As shown in FIG. 5, the profile 180 is a segmented, three pulse jerk profile with first, second and third pulses 182, 184, 186. The pulses are preferably sinusoids as a function of time T. The first and third pulses 182, 186 are of a first polarity (e.g., positive) and the second pulse 184 is of opposite polarity (e.g., negative). As those skilled in the art will recognize, the respective polarities depend on the direction of travel of the control object.

All three pulses 182, 184, 186 have the same absolute maximum magnitude (a maximum jerk, JM), and the combined pulse widths of the first and third pulses 182, 186 (each 1T) are set equal to the pulse width of the second pulse 184 (2T). Thus, the combined areas of the first and third pulses are equal to the second pulse, which satisfies the ending requirement of zero velocity and acceleration/current. Limiting the profile to three pulses (as opposed to incorporating additional pulses) has been found to advantageously limit excitation of the system resonances.

The short seek profile 180 of FIG. 5 thus has a baseline seek time of 4T, which can be adapted for individual seek lengths. Optimization for different seek lengths can be carried out using well known numerical methods, such as optimization routines from Matlab® software, The Mathworks, Inc., Natick, Mass., USA.

The pulses 182, 184, 186 are preferably first order sine function segments, although other curvilinear waveforms can be utilized as well including modified 1-cosine functions to provide improved transition between segments. An advantage of using a sinusoid based waveform is a reduction in the excitation of the system resonances.

This advantage is further realized through the use of substantially symmetric pulses, as shown in FIG. 5. That is, each of the first, second, and third pulses 182, 184, 186 can be seen to comprise a leading portion that approaches a maximum value of the pulse (JM or −JM) and a trailing portion that extends away from the maximum value of the pulse. In each case, the leading portion is nominally identical to the trailing portion so that the pulses are nominally symmetric about the associated maximum value.

The individual values from the profile 180 can be calculated on the fly, but are preferably stored as a discrete series of baseline values in a table. A dedicated table can be established in DSP memory 139 (FIG. 2) to provide all of the values set forth in FIG. 5 (from 0 to 4T). Alternatively, a utility sine table such as accessible to both controller 130 and DSP 138 can be accessed and segmented to provide the 0 to 1T, 1T to 3T and 3T to 4T pulses.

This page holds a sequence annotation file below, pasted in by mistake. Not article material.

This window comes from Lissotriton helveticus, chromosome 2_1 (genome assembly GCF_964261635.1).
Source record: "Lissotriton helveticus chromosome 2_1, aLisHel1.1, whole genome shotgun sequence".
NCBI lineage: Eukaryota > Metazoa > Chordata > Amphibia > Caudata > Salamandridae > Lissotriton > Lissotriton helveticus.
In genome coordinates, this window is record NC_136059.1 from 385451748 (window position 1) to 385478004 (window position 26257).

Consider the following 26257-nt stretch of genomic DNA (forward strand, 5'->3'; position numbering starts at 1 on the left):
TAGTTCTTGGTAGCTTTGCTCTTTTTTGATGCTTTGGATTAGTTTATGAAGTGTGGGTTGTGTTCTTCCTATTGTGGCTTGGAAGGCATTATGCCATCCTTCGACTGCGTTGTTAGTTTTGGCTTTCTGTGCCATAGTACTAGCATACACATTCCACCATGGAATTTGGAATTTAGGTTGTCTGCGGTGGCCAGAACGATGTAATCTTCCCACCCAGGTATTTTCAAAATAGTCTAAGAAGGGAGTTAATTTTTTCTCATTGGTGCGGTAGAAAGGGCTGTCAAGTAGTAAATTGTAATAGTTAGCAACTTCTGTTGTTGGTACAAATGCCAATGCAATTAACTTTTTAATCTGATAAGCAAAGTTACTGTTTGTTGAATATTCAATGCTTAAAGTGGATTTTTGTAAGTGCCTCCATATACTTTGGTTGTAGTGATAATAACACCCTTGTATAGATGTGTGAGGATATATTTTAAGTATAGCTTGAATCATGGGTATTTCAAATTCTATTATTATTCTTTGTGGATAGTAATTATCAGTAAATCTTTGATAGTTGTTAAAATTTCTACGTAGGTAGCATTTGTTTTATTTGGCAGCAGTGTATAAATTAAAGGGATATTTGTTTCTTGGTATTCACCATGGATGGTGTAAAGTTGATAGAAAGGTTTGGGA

It will be noted that the profile 180 of FIG. 5 is generally only a function of one variable, the maximum allowable value of jerk (JM). This value can be selected analytically, such as through finite element modeling of the actuator, or empirically, such as shown by FIG. 6.

FIG. 6 provides a maximum jerk versus seek time curve 188, which generally illustrates that within controllable ranges, higher values of JM generally provides shorter seek times (for a given seek length), but the rate of return varies. It was found in one example that an increase in JM from 2,000 in/s3 to 4,000 in/s3 resulted in a seek time decrease of 1.75 ms, but an increase in JM from 8,000 in/s3 to 10,000 in/s3 resulted in a seek time decrease of less than 0.5 ms.

By selecting appropriate weighting factors on seek time and maximum allowable jerk, a relationship such as curve 188 can be utilized to self-tune a maximum allowable jerk value.

The short seek jerk profile 180 is used to generate other control profiles such as exemplified in FIG. 7, including control voltage profile 190, current profile 192, velocity profile 194 and position (displacement) profile 196. As will be recognized, integrating jerk provides current, integrating current provides velocity, and integrating velocity provides position. Referring again to FIG. 4, the relationship between control voltage VCand current I can be set forth as:
V A =V C −V B  (1)
V C =V A +V B=L(dI/dt)+I(R)+V B=L(J)+I(R)+KB(VEL)
where L is the inductance of the coil, R is the resistance of the coil. Preferably, the requisite control profiles are generated by the feed forward trajectory generator 144 from the short seek jerk profile 180 for each seek, and scaled to the appropriate seek length. This has been found to be an advantageous solution since the profile is preferably a function of only one variable (max jerk JM), allowing the requisite calculations to be generated in a resource efficient manner. Empirical analysis has shown that the resulting profile 180 provides seek times that are comparable to ideal time-optimal seeks and that significant excitations of system resonances are avoided, so that the profile meets the near time-optimal formulation set forth above.